Showing posts with label low-carb diet recipes. Show all posts
Showing posts with label low-carb diet recipes. Show all posts

Wednesday, November 20, 2013

Caution: Carbohydrates May Be Killing Your Brain

If you think you are doing yourself a favor by consuming a low-fat, high carbohydrate diet (including such things as breads, sugars, pastas, etc.), think again. The latest scientific research suggests that the standard American diet, which is often very high in carbohydrates and low in fat, is apparently increasing your risk of developing  depression, anxiety, ADHD, chronic headaches, dementia, and Alzheimer's disease.

At the end of this article, you'll find links to learn more about these recent studies and what you can do to feed your brain what it needs for optimum health. But first, in light of these reports on the dangers of a low-fat, high carbohydrate diet, it’s time to look at what may be a healthier alternative for you: a low-carbohydrate diet with plenty of healthy fats. 


Low-carb diet fundamentals


To get you up to speed on whether or not you want to consider a low-carbohydrate diet with healthier fats, get started right here:
And if you are ready to get going, let's look at some recipes that will help you increase the healthy fats in your diet while decreasing carbohydrates.

Low-carb Recipes with healthy fats


When people think about the common low-carb breakfast, their mind may go straight for eggs and bacon (skipping the toast and hash browns, of course). True enough, an eggs and bacon breakfast will meet the requirements for a low carbohydrate diet. But if you want a much healthier alternative, and one that adds healthy fats to your diet, take a look at the recipe I've been using 3-to-5 times a week for over a year now with excellent results (lost weight, increased energy, and improved skin tone). 
Ric's low-carb green smoothie for breakfast and lunch

If you don't have time to make two smoothies a day, these portions are enough to fill a large blender, creating enough for two large smoothies (one for breakfast, one for lunch) or three small smoothies (for a healthy mid-morning snack too). To make just one serving, cut the portions in half.
  • Kale or spinach – 2 to 3 big handfuls (depending on the size of your hand)
  • Celery – just one or two stalks
  • Healthy oils – a couple tablespoons of Udo’s oil or virgin cold pressed olive oil, and a tablespoon of coconut oil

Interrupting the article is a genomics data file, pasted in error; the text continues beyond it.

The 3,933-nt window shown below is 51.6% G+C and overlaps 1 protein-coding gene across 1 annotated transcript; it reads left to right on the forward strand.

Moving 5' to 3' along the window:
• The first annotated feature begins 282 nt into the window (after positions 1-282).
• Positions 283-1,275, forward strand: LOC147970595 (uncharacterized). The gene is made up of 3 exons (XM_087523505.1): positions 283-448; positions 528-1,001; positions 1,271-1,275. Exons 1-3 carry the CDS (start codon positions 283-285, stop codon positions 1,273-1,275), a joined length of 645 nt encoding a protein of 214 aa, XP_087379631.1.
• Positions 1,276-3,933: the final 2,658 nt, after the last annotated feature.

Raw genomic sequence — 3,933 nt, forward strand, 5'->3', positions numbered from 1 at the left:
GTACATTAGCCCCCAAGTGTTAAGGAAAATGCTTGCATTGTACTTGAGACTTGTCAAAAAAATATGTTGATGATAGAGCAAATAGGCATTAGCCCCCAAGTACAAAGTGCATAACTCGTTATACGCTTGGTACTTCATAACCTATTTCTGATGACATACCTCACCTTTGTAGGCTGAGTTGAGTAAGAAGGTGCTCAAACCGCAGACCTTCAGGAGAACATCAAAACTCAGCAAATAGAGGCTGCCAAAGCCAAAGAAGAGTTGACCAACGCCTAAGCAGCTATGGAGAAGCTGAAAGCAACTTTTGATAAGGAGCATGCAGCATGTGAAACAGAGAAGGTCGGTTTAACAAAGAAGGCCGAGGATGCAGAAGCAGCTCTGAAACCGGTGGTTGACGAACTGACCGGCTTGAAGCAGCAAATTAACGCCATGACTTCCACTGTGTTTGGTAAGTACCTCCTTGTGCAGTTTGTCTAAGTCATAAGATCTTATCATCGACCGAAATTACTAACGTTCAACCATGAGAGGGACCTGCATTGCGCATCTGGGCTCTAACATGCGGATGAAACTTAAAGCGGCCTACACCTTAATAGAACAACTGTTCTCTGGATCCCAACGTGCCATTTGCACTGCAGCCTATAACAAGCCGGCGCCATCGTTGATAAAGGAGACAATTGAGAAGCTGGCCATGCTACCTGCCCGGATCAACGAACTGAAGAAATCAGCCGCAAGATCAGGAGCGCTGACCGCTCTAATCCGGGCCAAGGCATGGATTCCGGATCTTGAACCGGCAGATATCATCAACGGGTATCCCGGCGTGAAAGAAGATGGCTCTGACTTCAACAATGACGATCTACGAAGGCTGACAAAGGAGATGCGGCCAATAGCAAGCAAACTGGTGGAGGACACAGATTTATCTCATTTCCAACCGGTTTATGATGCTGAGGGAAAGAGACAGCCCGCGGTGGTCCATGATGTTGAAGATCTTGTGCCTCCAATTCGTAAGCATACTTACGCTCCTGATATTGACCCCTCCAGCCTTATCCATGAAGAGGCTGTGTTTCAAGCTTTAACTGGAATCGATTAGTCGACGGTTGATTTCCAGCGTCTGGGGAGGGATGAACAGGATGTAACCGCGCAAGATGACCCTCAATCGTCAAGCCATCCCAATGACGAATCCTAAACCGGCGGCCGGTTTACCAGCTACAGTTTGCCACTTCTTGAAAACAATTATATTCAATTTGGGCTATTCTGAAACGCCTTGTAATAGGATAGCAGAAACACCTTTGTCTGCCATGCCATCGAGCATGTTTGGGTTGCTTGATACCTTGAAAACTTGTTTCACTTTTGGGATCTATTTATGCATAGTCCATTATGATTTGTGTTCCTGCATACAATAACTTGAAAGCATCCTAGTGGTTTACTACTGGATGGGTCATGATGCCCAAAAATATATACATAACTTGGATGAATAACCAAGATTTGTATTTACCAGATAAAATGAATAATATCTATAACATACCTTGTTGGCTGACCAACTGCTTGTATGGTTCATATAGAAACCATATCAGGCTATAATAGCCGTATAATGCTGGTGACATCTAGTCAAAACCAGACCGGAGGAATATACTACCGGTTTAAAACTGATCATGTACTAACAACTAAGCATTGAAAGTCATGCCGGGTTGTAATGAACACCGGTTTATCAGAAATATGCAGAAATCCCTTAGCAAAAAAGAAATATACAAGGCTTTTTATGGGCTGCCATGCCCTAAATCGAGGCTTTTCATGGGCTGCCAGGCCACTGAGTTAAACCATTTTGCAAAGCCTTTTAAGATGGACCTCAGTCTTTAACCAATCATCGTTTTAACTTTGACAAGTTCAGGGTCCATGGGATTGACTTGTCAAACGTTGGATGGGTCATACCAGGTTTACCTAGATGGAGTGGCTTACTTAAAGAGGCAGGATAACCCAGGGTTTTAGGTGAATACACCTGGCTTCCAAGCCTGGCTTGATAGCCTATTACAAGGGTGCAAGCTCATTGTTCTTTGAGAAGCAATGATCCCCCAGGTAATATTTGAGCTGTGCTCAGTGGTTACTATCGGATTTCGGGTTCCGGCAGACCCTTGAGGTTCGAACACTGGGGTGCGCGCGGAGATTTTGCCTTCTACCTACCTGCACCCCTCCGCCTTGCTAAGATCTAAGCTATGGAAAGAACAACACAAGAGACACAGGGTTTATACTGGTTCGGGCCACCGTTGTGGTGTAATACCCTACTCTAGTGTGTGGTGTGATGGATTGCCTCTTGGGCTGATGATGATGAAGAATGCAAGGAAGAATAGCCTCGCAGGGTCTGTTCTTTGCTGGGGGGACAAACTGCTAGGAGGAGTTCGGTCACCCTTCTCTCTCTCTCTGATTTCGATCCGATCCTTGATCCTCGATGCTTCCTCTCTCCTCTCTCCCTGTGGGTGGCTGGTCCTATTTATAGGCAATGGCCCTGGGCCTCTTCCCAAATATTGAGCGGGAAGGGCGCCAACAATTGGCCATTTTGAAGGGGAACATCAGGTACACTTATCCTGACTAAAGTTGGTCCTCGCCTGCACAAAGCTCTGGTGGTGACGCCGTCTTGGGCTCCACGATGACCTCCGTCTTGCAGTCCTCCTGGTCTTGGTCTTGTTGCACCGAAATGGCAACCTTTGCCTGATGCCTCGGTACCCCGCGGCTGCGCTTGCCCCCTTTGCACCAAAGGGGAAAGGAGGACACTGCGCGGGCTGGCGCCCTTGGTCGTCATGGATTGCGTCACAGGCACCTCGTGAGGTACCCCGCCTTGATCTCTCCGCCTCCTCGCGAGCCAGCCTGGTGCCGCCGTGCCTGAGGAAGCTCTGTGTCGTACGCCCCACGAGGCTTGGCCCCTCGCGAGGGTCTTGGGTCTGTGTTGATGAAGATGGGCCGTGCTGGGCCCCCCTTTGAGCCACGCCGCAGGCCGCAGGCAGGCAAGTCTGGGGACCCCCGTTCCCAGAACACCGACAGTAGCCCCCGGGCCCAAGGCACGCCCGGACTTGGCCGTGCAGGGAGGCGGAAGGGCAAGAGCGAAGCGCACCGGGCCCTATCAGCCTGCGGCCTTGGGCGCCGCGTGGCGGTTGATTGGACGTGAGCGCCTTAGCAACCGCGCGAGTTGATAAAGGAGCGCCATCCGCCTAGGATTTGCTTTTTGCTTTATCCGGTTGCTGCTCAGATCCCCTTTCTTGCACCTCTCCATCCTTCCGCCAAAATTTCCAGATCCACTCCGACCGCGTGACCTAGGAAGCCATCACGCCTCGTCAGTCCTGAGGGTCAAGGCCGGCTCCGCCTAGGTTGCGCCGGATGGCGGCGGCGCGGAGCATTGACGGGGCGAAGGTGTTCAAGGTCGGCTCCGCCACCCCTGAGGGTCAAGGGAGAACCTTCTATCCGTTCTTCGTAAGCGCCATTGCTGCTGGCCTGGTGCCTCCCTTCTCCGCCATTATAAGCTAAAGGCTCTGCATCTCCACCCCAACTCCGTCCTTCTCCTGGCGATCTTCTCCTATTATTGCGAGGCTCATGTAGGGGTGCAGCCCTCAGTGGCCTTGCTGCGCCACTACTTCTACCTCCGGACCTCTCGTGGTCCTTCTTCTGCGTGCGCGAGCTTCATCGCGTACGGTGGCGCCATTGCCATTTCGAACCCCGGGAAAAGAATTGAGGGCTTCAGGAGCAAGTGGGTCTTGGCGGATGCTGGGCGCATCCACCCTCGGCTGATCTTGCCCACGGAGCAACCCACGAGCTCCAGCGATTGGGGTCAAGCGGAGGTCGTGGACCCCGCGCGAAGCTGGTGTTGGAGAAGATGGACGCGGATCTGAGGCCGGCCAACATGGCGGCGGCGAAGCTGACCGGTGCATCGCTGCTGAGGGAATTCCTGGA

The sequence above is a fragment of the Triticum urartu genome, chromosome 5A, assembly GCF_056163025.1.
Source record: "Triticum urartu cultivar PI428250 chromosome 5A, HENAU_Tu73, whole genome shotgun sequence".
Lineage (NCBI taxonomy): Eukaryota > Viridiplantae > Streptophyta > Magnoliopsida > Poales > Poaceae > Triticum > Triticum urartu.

• A half cup berries (any fruit ending in the word "berries," such as blueberries, strawberries, or raspberries, will be low in carbohydrates as long as you do no more than a half cup)
  • Avocado – 1/3 to 1/2 of one, depending on size.
  • A quarter cup of raw almonds, walnuts, or pecans (not only for healthy oils, but makes the smoothie more filling)
  • 1 tablespoon ground flax seeds
  • 1-2 tablespoons of raw sunflower seeds
  • 1 to 2 tablespoons lemon juice, adjusted according to your tastes. Lime juice makes a good substitute or alternative.
  • A healthy artificial sweetener to taste.  Healthier and low carbohydrate alternatives include stevia or xylitol (I use some of each)
  • A dash of salt (counteracts any bitterness from the vegetables)
  • 1/4 teaspoon of ground cinnamon
  • A few drops of vanilla
  • 4-6 ice cubes – optional (maybe it's just me, but it seems to taste much better when it's cold)
  • Water, enough to let everything blend and reach the desired consistency (the "desired" consistency is a matter of personal choice – start with just a half cup and then add more as needed).
Blend all ingredients in the blender for 30 to 90 seconds, long enough to reach a smooth consistency. How much time this takes depends on how powerful your blender is and your personal definition of "smooth."

This smoothie is loaded with antioxidants and vitamins, as well as a generous dose of healthy fats. To make it a little more filling, optionally add a couple tablespoons of whey powder, plain Greek yogurt, or hemp seed.  For variety and to add extra health benefits, also consider experimenting with a dash of ginger root or mint leaves.
Lunch or dinner low carbohydrate recipes
Some winners, especially if you want healthy fats with your low carbs:
And when you’re ready for desert, try this low-carb pumpkin pie or these Low Carb Brownie Bites!

Get moving!


For best results with any diet, remember that intake is only half the picture. Food is fuel. How much of that fuel you burn influences weight loss. With a low-carb diet, as with any diet, exercise is essential to weight loss.


Research on carbohydrates and brain


Here are some resources to help you learn more about the brain risks with a high carbohydrate and low-fat diet.
A final note – consult with your physician before undergoing any significant dietary change.

Ric Moxley
Contributing Writer